I believe Gender Assessment of ICT Usage and Access in Africa does an excellent job highlighting the complications of dispersing ICT access equally across rural and urban areas of developing countries. By breaking ICT down to specific categories, including radio, internet and cell phone access, the report gives the clear understanding of the complications, emphasizing the role of women, in and out of the house, and how and when they are most commonly able to access ICTs. Just as women of rural lands are marginalized in this report, I chose to look further into marginalized populations and their access to ICTs. I came across a report entitled ICT’s and it’s Social Meanings: Women in the Margins of Thailand. This report, published in December 2010 by Mary Luz Menguita-Feranil focuses on the social implications of ICTs for marginalized women in the Thailand-Burma border. (see map below)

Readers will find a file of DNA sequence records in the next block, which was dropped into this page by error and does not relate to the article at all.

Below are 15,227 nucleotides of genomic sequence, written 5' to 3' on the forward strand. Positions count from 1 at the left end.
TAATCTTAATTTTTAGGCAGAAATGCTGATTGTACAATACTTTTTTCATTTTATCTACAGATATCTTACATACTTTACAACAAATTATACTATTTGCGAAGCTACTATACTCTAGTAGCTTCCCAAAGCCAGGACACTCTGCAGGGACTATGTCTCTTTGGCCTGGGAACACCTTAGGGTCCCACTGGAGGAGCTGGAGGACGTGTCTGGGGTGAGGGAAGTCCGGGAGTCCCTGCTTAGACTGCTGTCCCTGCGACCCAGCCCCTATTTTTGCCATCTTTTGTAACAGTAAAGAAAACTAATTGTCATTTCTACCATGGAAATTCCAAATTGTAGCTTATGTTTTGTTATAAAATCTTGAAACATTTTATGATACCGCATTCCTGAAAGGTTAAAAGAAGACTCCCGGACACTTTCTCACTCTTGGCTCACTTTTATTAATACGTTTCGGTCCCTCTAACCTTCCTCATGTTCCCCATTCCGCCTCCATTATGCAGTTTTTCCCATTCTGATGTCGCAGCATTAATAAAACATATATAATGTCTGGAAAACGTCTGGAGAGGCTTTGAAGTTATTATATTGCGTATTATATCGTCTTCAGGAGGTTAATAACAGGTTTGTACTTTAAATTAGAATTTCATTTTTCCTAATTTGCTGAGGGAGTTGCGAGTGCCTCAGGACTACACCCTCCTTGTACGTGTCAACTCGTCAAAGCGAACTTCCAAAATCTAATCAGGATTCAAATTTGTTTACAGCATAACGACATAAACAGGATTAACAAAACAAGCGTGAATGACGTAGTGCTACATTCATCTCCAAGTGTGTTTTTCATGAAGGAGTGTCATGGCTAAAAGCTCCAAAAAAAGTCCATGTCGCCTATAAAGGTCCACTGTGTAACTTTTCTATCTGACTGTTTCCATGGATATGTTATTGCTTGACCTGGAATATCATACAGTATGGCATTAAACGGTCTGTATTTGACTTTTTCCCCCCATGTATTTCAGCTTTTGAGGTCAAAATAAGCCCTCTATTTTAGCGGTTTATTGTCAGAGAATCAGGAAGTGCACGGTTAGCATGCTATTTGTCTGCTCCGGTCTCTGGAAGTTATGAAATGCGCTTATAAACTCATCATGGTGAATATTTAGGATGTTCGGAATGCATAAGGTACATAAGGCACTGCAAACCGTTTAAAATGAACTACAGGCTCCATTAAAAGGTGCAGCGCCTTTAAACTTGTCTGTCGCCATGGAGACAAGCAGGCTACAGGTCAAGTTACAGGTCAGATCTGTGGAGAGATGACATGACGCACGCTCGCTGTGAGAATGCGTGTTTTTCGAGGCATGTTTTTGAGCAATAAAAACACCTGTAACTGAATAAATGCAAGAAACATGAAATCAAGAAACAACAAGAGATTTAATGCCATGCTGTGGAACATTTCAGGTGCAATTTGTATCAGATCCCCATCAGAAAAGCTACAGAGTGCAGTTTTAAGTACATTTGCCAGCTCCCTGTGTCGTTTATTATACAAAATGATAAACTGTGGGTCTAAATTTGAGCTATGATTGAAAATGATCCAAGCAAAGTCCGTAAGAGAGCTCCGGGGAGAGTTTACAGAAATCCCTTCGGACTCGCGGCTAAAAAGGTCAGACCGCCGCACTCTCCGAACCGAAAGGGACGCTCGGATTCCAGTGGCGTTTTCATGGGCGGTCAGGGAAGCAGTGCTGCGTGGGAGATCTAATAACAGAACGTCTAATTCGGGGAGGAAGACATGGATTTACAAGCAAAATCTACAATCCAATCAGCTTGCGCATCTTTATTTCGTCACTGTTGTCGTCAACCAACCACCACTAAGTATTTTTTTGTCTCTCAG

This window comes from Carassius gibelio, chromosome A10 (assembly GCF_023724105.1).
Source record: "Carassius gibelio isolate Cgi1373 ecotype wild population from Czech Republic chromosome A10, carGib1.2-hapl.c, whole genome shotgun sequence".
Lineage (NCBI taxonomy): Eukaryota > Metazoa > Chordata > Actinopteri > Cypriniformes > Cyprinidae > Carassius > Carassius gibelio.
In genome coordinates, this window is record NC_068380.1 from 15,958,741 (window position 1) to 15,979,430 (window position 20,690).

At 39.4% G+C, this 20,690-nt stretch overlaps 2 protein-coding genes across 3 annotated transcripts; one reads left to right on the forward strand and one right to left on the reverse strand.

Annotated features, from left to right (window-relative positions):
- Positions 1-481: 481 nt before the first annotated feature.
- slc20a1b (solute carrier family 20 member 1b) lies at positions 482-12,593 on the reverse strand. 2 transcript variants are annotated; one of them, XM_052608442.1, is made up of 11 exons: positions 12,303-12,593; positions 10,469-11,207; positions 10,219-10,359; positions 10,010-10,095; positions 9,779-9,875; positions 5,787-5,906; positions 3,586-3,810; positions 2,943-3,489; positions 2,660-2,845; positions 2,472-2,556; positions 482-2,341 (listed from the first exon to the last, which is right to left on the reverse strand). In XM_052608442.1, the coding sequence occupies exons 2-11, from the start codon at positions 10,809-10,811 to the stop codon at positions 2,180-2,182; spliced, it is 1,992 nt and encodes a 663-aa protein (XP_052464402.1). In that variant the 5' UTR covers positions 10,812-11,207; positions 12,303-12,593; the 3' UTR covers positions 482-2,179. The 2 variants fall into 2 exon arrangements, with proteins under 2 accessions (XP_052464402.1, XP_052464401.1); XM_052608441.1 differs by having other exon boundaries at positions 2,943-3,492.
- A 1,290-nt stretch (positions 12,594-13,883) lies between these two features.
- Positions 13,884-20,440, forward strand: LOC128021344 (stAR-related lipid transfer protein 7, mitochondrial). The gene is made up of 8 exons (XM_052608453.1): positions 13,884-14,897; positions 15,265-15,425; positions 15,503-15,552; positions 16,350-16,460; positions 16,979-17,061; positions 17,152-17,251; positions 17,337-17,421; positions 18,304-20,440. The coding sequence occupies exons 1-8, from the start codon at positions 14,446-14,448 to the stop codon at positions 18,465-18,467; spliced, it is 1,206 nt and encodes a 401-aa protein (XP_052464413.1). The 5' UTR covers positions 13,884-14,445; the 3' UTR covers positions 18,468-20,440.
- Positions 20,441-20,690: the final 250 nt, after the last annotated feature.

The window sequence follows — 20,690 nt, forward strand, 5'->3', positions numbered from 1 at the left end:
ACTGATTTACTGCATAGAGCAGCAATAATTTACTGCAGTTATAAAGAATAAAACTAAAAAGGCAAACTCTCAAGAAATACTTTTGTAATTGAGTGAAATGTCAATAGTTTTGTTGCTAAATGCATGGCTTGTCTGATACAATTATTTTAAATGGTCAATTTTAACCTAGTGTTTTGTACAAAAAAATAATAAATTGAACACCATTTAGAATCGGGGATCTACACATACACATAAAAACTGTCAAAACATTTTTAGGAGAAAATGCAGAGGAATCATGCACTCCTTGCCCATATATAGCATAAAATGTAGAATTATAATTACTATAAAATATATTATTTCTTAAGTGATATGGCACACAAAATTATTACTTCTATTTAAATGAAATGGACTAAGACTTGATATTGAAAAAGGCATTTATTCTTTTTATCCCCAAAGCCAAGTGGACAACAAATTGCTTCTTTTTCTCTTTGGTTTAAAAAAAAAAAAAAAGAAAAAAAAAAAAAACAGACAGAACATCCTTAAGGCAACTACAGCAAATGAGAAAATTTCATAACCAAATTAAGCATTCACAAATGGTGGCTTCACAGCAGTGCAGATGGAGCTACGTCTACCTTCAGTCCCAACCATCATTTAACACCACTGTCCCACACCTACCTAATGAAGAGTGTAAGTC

These implications have grown from globalization and technological change, and most widely effect the growth and transformation of the local economy. The report finds that while this globalization of ICT usage has helped the economies of most developed countries, a major urban-rural divided persists in developing countries such as Thailand (similar to what was found in the first article mentioned) and that a notable implication of this divide majorly affects the marginalized women, the migrant workers and refugees, in Thailand, especially in the context of community empowerment. These refugees and migrant workers are in an attempt to escape the repressive militant government of Burma. The role of ICTs has been great. They have enabled significant growth and survival of the freedom of information, communication, and mobility that were not allowed to the women within their own country. Essentially the new perspective this paper was able to bring to my attention was the ability of ICTs to keep refugees connected. Not with the outside world, but with their old life. The refugees are now able to stay connected with their family at home, amplify their voice and their need, and continue to enable a knowledge society where women can expand and learn. Unfortunately, a large group of women, in Thailand, and around the globe, are still excluded from these benefits. The exclusions include the illiterate, those in particular rigid religious households, and those who cannot afford the technology. However, hope is seen in the changes this access has granted to the refugees, and the ability it has given them to hold onto a normal life with opportunity.